The afternoon activity for Day 2 and the morning activity for Day 3 was cave exploration. Kota Gelanggi is blessed with numerous types of caves, each one presenting new challenges to the explorer. While hopping from one cave to the next, we had to face the muck of the wet rainforest. The afternoon session had us explore 3 caves, squeezing through tiny holes, climbing down parts of the cave, walking inside slippery caves with artificial light and coming back with shoes that had gained weight in muck. The Elephant Cave had a natural rock which looked like an elephant, and also had small statuettes made from piled-up stones. Among other things, this suggested some occupancy of the caves in some point of time.

In the night, we were told about a game we would play. It was called the Solo Nightwalk. Yawn! Not yet, for it proved to be one of the highlights of our stay at Kota Gelanggi. The challenge was to walk to the base camp on a familiar route, WITHOUT any artificial lighting. There were lightsticks placed on the side of roads, and circle lightsticks meant danger, but that was all we had to guide us. Imagine covered by pitch blackness, only your feet touching the ground, lightsticks placed within fixed distances and your mind telling you to move, and move in a straight line. Sometimes you just trip, for no reason at all, and sometimes you feel like calling it a night and sleeping on the road, with the sounds of crickets, frogs and other insects being your lullaby. Yes, being an amateur astronomer, I did take time to appreciate the beauty of the stars on the clear night, but my field of view was limited due to the towering personality of the caves. Recalling those few moments before going to bed made for some sound sleep.

Day 3

The morning had more cave exploring in store for us, but this time, we were told our shoes wouldn't gain any weight and navigating the caves would be easy. The Turtle cave had a rock resembling a turtle, and being a less challenging cave, the guides confiscated our artificial lighting sources and handed us candles. In groups of three, and only with the faint flame giving us solace, we were tossed into the cave. We carried on. We could see wax melting and falling to the cave floor, and we could ONLY see wax melting and falling to the cave floor!!! Nothing else. We reached a point where we thought we could sense water, with some of us dipping our feet in the water to check out. The guides, out of nowhere, flashed a brilliant beam toward us. Squinting our eyes, we heard them motioning us to stop. Click! No light, darkness again. Stunned, we stood ground. After a few moments, Click! The guides materialized into another spot. Click! Off. After 10 seconds, Click! On. A game of cat and mouse was in progress. They led us outside the cave and we proceeded to the next cave, this one having artificial elements like lights and staircases. But, this was one of the few having a lot of bats. 7 caves and some heart-thumping experiences in 2 days, not bad! Not bad, at all.

The afternoon saw us board the bus and proceed to the Rock Climbing site. On looking up, we could see a high rock-mountain in the middle of nowhere. Quarter-way through were two different rock climbing tracks. Rock Climbing requires a lot of upper body strength. Some of it was compensated for us, as the guide below gave timely jerks and helped us ascent. The challenge was finding natural crevices which your limbs could grip and propel you forward. Owing to exhaustion from the previous activities, I could go 75% through, after which I gave a thumbs-up, signalling that my climb was over.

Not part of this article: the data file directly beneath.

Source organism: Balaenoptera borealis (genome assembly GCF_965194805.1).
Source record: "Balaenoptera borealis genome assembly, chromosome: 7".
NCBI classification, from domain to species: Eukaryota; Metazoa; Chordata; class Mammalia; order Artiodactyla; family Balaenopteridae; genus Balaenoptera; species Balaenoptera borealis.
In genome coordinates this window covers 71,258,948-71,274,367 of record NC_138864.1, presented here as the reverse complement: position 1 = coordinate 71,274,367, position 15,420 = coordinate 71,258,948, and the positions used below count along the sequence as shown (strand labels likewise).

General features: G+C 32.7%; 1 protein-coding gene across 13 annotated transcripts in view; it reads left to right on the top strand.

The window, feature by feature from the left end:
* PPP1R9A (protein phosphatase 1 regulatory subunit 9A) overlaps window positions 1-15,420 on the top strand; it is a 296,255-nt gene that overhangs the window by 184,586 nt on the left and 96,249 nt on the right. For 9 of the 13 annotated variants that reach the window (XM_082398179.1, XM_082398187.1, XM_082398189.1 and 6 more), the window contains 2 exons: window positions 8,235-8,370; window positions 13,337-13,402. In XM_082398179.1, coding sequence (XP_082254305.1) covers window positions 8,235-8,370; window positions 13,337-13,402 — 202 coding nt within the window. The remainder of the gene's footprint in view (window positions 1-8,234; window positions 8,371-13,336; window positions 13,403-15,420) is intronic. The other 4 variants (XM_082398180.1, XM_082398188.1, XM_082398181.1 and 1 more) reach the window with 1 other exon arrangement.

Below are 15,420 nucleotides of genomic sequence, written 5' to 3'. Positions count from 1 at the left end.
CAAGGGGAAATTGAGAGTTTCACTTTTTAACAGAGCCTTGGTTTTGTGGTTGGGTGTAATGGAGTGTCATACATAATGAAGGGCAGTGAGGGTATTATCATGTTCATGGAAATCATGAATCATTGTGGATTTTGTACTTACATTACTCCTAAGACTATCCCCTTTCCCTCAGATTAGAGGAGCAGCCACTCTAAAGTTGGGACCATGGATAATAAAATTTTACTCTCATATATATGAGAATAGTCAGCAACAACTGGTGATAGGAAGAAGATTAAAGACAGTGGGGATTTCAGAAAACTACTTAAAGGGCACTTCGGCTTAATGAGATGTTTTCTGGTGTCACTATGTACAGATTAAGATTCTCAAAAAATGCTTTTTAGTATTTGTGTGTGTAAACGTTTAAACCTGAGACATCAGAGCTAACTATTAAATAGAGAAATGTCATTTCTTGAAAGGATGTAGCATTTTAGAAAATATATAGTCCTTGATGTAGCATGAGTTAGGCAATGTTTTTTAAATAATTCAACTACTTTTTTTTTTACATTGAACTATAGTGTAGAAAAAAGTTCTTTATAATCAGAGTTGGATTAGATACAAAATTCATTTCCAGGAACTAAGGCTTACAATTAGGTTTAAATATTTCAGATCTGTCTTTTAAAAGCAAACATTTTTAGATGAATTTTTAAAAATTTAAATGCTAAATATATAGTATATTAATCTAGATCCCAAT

After going back to base camp, we completed our final preparations for the team cheer, which included spinoffs of popular (and popular but hated) songs - the theme songs of Spongebob, 'We Will Rock You' and 'Baby' by, yeah you know who.

Departure, Mass Finale and Day 4 Dawns

We departed from the Kota Gelanggi base camp to the Jerantut Hill Resort, about 25 km away. We were among the first groups to arrive, giving us ample time to practice our cheers. It was only some more time before the other groups arrived, and suddenly you had about 350 bruised, relieved and boisterous teenagers in the conference room. After a tasty dinner (One the others were quite deprived of, because Summit had the best food around), it was time for the Finale. The finale videos of the 3 groups and the Finale Finale Video :P (THE Finale Video) were shown and the cheer competition was won by the Wilderness group. It was midnight when we departed the resort, and by 12:40 arrived at the Railway station. It was only at 4 am that our train finally arrived, leading to many people fall asleep on the platform. What a sight it was! We finally arrived at the Woodland Checkpoint at 1 pm next afternoon, and reached school at 2:30 pm. And our abode was re-conquered after another hour, our Hostel, which suddenly seemed like a more comforting place to live!

The ordeal, or thrill or whatever you would call that, was over. The camp was a wonderful learning experience and an opportunity to try things one has never done before. To sum it up - I've been there, done it all. #iamresilience2012

I have embedded the finale video of Summit and I also feature in the Finale Video (at 0:40 and 0:59). Also, I've embedded the Resilience Adventure Guide Booklet they had handed us, which can also be downloaded through Scribd.

Summit Finale Video

Finale Video

The Adventure Guide
Temasek Sec 3 Resilience Camp Adventure Guide;;

Please fill free to pitch in with any inputs in the comments section. Till then,